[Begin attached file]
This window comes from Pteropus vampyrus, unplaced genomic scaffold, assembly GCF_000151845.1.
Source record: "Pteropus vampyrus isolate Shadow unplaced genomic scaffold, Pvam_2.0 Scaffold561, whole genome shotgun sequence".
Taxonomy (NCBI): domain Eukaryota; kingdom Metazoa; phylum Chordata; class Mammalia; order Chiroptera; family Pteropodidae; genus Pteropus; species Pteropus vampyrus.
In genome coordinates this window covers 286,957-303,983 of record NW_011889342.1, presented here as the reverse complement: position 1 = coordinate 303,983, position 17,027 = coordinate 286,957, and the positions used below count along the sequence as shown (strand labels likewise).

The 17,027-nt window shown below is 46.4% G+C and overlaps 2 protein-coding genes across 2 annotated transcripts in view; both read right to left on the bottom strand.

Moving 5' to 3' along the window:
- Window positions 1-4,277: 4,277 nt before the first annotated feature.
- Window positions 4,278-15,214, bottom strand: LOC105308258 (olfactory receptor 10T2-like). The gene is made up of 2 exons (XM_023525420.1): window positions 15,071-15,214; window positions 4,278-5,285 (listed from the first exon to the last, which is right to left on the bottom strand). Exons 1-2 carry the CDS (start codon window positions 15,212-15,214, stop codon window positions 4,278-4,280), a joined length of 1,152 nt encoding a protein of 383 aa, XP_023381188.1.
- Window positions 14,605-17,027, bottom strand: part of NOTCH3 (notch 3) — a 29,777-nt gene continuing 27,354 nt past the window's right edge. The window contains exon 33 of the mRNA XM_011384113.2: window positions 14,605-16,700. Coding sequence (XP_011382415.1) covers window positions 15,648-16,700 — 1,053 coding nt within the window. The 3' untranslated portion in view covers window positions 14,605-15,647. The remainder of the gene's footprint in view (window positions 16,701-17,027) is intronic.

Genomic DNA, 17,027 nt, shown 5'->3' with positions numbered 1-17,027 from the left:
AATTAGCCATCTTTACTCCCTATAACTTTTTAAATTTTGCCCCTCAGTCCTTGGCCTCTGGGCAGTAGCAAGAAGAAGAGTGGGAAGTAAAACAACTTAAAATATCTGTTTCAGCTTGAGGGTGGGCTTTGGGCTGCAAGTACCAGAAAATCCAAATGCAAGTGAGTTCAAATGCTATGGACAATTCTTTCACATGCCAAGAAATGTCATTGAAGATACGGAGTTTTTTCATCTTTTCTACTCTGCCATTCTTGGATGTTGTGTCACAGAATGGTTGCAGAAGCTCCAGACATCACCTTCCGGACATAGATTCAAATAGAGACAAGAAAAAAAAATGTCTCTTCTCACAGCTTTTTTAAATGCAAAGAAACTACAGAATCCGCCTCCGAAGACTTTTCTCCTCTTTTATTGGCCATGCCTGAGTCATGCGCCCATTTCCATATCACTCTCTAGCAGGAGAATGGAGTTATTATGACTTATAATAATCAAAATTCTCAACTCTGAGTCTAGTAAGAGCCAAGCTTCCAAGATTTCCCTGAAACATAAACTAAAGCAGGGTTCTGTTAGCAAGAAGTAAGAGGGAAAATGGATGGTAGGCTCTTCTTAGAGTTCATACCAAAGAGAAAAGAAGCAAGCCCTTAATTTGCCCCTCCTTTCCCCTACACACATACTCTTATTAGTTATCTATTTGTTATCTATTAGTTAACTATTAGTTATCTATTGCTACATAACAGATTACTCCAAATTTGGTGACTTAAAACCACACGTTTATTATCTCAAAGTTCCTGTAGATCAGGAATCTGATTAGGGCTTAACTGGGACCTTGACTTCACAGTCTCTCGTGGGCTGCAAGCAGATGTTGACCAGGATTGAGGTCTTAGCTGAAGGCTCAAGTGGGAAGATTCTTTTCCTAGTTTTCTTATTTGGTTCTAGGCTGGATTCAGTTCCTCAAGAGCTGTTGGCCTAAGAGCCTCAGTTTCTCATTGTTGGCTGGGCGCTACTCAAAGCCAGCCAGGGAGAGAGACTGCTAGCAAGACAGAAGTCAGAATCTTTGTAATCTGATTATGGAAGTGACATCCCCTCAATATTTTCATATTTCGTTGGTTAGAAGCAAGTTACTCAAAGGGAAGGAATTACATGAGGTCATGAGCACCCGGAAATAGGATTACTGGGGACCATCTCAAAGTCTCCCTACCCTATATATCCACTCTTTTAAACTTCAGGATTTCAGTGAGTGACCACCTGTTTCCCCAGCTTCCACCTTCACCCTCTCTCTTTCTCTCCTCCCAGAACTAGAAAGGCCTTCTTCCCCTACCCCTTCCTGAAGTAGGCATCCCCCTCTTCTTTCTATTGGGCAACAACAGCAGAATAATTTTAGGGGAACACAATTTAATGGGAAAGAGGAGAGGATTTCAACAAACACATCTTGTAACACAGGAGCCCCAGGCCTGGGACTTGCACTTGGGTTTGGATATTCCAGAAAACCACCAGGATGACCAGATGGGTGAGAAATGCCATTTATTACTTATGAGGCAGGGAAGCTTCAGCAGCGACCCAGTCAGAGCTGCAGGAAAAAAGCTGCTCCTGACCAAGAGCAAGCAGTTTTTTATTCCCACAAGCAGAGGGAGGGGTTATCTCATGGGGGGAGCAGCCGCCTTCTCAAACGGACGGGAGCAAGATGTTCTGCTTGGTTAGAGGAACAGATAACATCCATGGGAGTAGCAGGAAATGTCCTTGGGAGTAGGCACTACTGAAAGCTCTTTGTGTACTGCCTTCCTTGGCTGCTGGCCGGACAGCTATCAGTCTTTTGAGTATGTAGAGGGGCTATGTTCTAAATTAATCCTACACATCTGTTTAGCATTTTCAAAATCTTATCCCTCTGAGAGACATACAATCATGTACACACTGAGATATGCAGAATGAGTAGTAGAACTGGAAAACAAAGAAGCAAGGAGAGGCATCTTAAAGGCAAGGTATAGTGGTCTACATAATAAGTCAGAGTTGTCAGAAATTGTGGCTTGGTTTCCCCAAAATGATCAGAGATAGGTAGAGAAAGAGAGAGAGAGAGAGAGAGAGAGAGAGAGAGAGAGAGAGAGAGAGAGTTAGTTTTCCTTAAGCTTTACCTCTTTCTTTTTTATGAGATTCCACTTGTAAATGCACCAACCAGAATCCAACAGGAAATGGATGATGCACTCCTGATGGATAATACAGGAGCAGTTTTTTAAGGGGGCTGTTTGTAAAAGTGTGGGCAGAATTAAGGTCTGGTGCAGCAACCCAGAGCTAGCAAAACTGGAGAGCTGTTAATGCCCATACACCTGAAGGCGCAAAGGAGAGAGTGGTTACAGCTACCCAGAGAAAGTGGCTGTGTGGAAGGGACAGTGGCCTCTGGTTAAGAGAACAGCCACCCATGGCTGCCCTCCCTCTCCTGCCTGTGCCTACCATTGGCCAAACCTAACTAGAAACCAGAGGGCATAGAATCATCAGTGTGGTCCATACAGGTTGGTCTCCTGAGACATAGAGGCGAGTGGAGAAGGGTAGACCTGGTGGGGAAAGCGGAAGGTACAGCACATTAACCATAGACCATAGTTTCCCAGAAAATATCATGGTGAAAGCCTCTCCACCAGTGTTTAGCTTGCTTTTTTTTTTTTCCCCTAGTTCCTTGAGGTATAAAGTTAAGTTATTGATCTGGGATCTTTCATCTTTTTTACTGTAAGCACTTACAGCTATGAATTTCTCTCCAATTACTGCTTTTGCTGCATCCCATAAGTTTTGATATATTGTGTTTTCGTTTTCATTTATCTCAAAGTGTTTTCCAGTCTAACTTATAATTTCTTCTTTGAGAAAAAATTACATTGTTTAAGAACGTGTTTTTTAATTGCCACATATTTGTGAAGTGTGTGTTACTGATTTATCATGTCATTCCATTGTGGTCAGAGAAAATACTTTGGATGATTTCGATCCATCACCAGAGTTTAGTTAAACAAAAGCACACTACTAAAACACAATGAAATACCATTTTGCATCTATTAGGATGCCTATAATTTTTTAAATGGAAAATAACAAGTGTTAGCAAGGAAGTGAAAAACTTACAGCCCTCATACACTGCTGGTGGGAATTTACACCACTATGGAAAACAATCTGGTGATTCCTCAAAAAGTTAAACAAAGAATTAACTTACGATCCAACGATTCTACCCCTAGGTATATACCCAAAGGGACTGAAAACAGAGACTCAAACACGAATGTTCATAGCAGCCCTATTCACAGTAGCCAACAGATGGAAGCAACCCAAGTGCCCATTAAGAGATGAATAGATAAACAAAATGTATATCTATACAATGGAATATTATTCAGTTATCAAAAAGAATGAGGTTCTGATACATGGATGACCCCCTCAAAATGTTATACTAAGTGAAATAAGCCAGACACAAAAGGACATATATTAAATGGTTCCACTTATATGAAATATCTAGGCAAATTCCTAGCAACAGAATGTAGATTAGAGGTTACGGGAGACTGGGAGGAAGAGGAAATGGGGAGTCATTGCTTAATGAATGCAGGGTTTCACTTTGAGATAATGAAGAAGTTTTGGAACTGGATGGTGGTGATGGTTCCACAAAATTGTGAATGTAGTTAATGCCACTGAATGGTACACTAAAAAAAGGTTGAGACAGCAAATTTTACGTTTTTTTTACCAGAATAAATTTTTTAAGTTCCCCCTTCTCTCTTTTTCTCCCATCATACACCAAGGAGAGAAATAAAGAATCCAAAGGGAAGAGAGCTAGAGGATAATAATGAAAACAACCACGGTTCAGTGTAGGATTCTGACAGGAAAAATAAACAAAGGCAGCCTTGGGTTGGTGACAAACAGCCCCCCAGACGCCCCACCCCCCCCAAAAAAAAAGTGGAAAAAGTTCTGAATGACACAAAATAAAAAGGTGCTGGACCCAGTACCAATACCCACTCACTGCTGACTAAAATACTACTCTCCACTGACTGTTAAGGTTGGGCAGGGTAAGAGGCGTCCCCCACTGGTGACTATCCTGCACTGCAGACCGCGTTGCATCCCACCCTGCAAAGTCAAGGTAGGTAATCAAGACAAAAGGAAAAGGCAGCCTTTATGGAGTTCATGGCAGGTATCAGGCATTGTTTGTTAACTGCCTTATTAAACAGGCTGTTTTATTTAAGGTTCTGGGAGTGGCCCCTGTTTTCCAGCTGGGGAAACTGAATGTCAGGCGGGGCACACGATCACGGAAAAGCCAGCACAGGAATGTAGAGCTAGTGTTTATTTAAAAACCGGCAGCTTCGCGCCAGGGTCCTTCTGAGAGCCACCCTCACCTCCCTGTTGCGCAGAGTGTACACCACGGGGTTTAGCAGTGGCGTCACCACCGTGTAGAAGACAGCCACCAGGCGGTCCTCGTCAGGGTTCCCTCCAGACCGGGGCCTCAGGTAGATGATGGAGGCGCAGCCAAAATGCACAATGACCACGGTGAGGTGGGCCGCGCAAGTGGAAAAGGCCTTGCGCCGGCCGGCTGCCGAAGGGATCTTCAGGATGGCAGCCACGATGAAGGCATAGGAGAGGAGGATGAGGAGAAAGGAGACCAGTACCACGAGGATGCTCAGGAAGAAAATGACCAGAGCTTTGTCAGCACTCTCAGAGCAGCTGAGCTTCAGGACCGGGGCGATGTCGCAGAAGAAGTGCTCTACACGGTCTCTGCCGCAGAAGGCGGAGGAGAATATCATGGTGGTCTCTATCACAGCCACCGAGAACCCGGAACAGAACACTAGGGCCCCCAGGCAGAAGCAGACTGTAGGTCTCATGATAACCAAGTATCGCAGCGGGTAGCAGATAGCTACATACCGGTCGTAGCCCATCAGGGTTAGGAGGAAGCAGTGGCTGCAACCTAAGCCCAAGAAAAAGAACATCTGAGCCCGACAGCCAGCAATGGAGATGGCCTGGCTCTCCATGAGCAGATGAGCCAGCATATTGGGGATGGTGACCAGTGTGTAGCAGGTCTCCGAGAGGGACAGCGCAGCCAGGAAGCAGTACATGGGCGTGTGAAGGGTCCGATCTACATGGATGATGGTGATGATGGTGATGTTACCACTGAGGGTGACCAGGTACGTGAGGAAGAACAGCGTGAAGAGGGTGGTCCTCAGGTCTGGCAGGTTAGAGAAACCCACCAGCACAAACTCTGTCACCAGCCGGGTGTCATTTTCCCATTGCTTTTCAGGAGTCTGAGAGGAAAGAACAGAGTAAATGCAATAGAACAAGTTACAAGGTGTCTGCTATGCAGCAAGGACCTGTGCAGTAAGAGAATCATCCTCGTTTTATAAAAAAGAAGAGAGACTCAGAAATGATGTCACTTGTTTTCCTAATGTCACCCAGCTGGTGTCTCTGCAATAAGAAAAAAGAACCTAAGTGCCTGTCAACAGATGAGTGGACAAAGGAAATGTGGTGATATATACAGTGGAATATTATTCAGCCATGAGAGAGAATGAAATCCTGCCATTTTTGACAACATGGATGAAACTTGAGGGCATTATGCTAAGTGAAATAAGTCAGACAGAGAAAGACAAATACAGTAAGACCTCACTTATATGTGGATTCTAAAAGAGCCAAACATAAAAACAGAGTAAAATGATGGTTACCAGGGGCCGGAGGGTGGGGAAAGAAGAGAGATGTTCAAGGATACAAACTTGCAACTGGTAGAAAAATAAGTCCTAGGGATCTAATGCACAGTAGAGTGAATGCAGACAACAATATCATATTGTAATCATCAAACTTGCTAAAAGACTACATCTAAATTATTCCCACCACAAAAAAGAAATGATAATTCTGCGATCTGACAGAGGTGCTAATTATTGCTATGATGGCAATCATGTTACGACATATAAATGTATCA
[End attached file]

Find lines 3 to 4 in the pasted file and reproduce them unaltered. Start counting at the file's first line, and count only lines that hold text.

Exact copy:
Taxonomy (NCBI): domain Eukaryota; kingdom Metazoa; phylum Chordata; class Mammalia; order Chiroptera; family Pteropodidae; genus Pteropus; species Pteropus vampyrus.
In genome coordinates this window covers 286,957-303,983 of record NW_011889342.1, presented here as the reverse complement: position 1 = coordinate 303,983, position 17,027 = coordinate 286,957, and the positions used below count along the sequence as shown (strand labels likewise).